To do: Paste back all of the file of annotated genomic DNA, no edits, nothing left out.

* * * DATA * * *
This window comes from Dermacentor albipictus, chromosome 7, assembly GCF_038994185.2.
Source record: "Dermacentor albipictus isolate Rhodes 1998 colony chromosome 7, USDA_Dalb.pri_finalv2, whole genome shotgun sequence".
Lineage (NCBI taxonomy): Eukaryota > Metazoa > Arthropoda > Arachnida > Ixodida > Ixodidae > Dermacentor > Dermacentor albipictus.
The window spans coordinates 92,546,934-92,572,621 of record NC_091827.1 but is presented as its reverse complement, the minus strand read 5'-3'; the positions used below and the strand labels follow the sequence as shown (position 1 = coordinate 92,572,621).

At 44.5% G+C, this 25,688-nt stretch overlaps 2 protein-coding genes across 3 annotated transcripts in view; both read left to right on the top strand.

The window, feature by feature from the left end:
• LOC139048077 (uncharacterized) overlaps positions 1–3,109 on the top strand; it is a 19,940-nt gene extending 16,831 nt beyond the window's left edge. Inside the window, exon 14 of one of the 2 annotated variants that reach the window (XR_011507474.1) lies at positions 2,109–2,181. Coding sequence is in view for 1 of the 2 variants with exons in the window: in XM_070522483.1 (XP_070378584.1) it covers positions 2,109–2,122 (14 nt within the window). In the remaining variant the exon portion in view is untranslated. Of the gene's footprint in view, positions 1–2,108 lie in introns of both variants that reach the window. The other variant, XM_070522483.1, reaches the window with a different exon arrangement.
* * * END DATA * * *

This window comes from Dermacentor albipictus, chromosome 7, assembly GCF_038994185.2.
Source record: "Dermacentor albipictus isolate Rhodes 1998 colony chromosome 7, USDA_Dalb.pri_finalv2, whole genome shotgun sequence".
Lineage (NCBI taxonomy): Eukaryota > Metazoa > Arthropoda > Arachnida > Ixodida > Ixodidae > Dermacentor > Dermacentor albipictus.
The window spans coordinates 92,546,934-92,572,621 of record NC_091827.1 but is presented as its reverse complement, the minus strand read 5'-3'; the positions used below and the strand labels follow the sequence as shown (position 1 = coordinate 92,572,621).

At 44.5% G+C, this 25,688-nt stretch overlaps 2 protein-coding genes across 3 annotated transcripts in view; both read left to right on the top strand.

The window, feature by feature from the left end:
• LOC139048077 (uncharacterized) overlaps positions 1–3,109 on the top strand; it is a 19,940-nt gene extending 16,831 nt beyond the window's left edge. Inside the window, exon 14 of one of the 2 annotated variants that reach the window (XR_011507474.1) lies at positions 2,109–2,181. Coding sequence is in view for 1 of the 2 variants with exons in the window: in XM_070522483.1 (XP_070378584.1) it covers positions 2,109–2,122 (14 nt within the window). In the remaining variant the exon portion in view is untranslated. Of the gene's footprint in view, positions 1–2,108 lie in introns of both variants that reach the window. The other variant, XM_070522483.1, reaches the window with a different exon arrangement.